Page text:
I am afraid though in smaller homes, this won't be wide enough for some of the rooms.


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ready2go
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Sep 20, 2017 18:52 |  #7

TeamSpeed wrote in post #18456748 (external link)
I don't have one, but this just popped over on FredMiranda...

http://www.fredmiranda​.com/forum/topic/15085​78 (external link)

I am afraid though in smaller homes, this won't be wide enough for some of the rooms.


Just bought a 16-35 f4 on Amazon. ☺


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Sep 20, 2017 19:10 |  #8

Have fun with the new toy!


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aboudd
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Sep 24, 2017 14:02 |  #9

Only primes . Canon T/S - 17, 24-II and 35 TS (old FD converted to EOS).




  
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Oct 07, 2017 13:56 |  #10

I seriously can’t even imagine shooting real estate with a prime. I much prefer to go as long as I can, when I can.


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evo5ive
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Oct 13, 2017 11:09 |  #11

aboudd wrote in post #18459445 (external link)
Only primes . Canon T/S - 17, 24-II and 35 TS (old FD converted to EOS).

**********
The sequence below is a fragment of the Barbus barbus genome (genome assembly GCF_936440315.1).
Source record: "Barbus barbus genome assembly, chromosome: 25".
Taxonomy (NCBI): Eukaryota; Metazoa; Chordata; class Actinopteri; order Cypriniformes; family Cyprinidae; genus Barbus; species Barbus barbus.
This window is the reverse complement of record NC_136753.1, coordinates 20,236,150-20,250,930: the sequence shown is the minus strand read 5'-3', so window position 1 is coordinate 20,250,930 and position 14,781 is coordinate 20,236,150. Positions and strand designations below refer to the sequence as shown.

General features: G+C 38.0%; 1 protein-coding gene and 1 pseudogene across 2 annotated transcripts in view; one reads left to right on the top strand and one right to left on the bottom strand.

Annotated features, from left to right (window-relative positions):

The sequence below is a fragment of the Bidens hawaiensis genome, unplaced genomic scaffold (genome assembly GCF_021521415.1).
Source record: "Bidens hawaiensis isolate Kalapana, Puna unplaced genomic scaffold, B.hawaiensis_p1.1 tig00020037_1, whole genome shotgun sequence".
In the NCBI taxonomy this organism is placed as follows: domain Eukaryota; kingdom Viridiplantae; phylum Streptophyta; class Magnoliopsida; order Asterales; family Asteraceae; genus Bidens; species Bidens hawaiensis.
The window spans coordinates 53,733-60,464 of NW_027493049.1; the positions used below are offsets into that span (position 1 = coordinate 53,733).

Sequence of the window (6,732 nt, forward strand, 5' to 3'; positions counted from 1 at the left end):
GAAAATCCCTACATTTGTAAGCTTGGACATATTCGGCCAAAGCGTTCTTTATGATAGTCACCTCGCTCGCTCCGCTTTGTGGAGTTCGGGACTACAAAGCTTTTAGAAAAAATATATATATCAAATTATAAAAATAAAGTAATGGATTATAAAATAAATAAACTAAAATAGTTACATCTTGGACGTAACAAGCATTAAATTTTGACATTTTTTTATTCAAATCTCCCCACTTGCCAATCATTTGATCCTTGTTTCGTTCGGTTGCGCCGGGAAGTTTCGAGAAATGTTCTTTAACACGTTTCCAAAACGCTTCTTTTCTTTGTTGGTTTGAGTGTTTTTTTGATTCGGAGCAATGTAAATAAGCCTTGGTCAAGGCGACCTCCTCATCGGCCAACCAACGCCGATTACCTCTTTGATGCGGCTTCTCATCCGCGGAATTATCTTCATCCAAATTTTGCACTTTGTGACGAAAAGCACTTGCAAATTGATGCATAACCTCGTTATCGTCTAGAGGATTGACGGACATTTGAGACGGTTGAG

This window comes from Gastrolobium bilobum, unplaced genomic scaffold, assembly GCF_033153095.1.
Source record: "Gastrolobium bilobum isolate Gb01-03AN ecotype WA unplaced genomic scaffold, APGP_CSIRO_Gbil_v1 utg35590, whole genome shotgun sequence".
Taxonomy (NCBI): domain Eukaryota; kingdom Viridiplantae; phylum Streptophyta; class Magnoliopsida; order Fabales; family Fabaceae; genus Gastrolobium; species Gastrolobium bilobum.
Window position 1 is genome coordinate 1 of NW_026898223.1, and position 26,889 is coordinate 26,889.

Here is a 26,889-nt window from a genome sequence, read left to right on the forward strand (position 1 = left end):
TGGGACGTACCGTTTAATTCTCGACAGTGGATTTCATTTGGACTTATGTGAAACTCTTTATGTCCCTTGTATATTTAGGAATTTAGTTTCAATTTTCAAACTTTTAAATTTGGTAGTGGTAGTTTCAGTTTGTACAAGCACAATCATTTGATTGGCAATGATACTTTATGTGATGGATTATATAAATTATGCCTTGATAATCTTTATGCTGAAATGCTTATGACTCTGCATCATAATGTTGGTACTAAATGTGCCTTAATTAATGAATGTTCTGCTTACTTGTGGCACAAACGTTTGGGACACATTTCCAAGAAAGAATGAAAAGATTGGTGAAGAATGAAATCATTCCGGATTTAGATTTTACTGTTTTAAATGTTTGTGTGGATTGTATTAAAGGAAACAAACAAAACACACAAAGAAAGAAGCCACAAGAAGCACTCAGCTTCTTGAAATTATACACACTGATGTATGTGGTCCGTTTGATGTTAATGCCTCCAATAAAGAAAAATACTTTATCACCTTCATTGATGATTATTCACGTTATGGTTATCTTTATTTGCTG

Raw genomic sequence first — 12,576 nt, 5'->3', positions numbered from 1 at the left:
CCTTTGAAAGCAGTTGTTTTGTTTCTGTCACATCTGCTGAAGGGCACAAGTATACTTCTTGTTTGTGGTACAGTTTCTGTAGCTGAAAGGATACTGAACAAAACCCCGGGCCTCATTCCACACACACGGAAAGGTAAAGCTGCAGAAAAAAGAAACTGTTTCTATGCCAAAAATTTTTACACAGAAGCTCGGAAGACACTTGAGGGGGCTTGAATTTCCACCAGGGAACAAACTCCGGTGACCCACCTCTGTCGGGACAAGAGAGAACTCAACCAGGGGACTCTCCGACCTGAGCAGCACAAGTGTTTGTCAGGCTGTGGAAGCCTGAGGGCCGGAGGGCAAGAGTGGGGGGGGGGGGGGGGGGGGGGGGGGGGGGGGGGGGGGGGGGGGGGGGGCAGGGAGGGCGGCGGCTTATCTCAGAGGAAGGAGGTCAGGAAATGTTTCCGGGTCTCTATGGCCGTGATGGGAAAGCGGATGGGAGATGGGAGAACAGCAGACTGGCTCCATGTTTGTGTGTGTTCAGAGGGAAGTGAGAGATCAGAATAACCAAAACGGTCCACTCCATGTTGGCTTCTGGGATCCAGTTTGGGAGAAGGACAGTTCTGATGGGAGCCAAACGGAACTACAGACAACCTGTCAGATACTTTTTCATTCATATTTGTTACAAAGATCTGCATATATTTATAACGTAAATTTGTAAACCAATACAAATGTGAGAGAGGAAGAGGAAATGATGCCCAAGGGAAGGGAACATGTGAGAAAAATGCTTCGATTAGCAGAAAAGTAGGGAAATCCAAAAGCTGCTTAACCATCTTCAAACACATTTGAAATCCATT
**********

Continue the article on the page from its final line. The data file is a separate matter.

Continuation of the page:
Yep, same here. To me getting things like verticals and lighting right is far more important than focal length, especially on a high megapixel body like a 5DSR or Sony A7R II where you can crop to suit. I shoot all T/S with the exception of a 50mm prime for "artsy" detail shots.


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conraderb
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Dec 06, 2017 09:51 |  #12

Absolutely. Canon 17mm TSE and 24mm TSE are life savers. If you aren't using tilt shifts for real estate, it's a nice way to get above your competition. Most customers can't understand why my images feel better, but they notice the difference!




  
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ready2go
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Dec 06, 2017 11:09 |  #13

conraderb wrote in post #18511854 (external link)
Absolutely. Canon 17mm TSE and 24mm TSE are life savers. If you aren't using tilt shifts for real estate, it's a nice way to get above your competition. Most customers can't understand why my images feel better, but they notice the difference!

I'm not using any TSE lenses. Don't even know too much about it other then that it corrects vertical lines?


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charlemagne
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Dec 08, 2017 11:26 |  #14

conraderb wrote in post #18511854 (external link)
Absolutely. Canon 17mm TSE and 24mm TSE are life savers. If you aren't using tilt shifts for real estate, it's a nice way to get above your competition. Most customers can't understand why my images feel better, but they notice the difference!

good point, using my 24mm TS-E a lot for architecture, more even than my 17-40mm (FF)


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charlemagne
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Dec 08, 2017 11:27 |  #15

ready2go wrote in post #18511963 (external link)
I'm not using any TSE lenses. Don't even know too much about it other then that it corrects vertical lines?

they're expensive :)
and yes they correct verticals, and yes you can tilt your focus plane, and yes they allow for perfect panorama's.


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Any prime lens guys in here for real estate?